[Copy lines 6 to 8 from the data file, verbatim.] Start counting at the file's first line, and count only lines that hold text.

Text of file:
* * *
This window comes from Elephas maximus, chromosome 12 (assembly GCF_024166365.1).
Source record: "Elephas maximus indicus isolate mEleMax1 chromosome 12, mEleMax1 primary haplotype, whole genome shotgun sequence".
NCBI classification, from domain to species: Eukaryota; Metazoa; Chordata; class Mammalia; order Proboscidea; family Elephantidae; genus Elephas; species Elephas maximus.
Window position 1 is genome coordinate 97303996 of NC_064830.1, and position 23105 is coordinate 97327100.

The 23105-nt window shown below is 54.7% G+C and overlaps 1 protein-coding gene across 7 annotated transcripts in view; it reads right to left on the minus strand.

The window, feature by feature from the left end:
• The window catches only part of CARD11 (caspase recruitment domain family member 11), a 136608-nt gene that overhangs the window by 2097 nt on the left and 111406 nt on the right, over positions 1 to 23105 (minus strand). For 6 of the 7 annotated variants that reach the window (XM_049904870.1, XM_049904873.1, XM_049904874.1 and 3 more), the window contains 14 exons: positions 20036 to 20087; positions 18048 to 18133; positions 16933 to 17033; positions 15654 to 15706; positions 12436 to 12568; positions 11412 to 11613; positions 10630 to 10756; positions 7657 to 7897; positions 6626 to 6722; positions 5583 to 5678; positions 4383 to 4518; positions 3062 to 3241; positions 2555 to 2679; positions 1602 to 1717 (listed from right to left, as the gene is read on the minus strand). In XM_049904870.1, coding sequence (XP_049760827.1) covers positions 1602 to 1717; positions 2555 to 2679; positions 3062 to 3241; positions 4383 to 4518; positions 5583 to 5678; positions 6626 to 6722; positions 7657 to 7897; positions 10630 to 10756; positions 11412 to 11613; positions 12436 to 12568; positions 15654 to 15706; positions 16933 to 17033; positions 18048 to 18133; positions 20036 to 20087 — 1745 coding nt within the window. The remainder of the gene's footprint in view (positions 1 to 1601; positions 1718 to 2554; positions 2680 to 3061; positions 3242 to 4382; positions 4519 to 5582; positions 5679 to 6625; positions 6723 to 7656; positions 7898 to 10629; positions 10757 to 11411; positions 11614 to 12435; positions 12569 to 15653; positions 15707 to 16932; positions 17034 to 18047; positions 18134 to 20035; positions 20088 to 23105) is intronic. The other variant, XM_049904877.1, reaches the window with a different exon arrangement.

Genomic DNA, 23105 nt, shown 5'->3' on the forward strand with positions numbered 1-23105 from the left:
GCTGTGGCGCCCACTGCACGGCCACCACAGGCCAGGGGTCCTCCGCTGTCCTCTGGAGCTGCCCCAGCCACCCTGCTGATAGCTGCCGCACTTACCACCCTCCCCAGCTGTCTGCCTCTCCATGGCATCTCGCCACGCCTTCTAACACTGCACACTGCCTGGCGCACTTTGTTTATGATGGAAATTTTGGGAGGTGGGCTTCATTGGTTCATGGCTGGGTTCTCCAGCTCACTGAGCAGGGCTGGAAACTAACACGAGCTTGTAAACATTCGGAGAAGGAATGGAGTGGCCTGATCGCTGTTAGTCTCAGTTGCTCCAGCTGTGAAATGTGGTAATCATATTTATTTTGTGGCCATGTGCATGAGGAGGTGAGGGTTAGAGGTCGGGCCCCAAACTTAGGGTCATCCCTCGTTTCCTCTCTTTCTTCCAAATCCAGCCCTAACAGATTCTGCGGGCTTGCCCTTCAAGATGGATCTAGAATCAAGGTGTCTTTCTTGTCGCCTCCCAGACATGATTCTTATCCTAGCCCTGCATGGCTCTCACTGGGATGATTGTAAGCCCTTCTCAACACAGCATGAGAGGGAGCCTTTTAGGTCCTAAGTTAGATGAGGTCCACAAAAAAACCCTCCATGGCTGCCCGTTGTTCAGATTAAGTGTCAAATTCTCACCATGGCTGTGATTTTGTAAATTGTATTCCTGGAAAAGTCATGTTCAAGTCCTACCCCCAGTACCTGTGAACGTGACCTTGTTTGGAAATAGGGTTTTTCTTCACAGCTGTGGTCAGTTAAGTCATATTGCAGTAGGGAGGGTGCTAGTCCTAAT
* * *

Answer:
The window, feature by feature from the left end:
• The window catches only part of CARD11 (caspase recruitment domain family member 11), a 136608-nt gene that overhangs the window by 2097 nt on the left and 111406 nt on the right, over positions 1 to 23105 (minus strand). For 6 of the 7 annotated variants that reach the window (XM_049904870.1, XM_049904873.1, XM_049904874.1 and 3 more), the window contains 14 exons: positions 20036 to 20087; positions 18048 to 18133; positions 16933 to 17033; positions 15654 to 15706; positions 12436 to 12568; positions 11412 to 11613; positions 10630 to 10756; positions 7657 to 7897; positions 6626 to 6722; positions 5583 to 5678; positions 4383 to 4518; positions 3062 to 3241; positions 2555 to 2679; positions 1602 to 1717 (listed from right to left, as the gene is read on the minus strand). In XM_049904870.1, coding sequence (XP_049760827.1) covers positions 1602 to 1717; positions 2555 to 2679; positions 3062 to 3241; positions 4383 to 4518; positions 5583 to 5678; positions 6626 to 6722; positions 7657 to 7897; positions 10630 to 10756; positions 11412 to 11613; positions 12436 to 12568; positions 15654 to 15706; positions 16933 to 17033; positions 18048 to 18133; positions 20036 to 20087 — 1745 coding nt within the window. The remainder of the gene's footprint in view (positions 1 to 1601; positions 1718 to 2554; positions 2680 to 3061; positions 3242 to 4382; positions 4519 to 5582; positions 5679 to 6625; positions 6723 to 7656; positions 7898 to 10629; positions 10757 to 11411; positions 11614 to 12435; positions 12569 to 15653; positions 15707 to 16932; positions 17034 to 18047; positions 18134 to 20035; positions 20088 to 23105) is intronic. The other variant, XM_049904877.1, reaches the window with a different exon arrangement.

Genomic DNA, 23105 nt, shown 5'->3' on the forward strand with positions numbered 1-23105 from the left: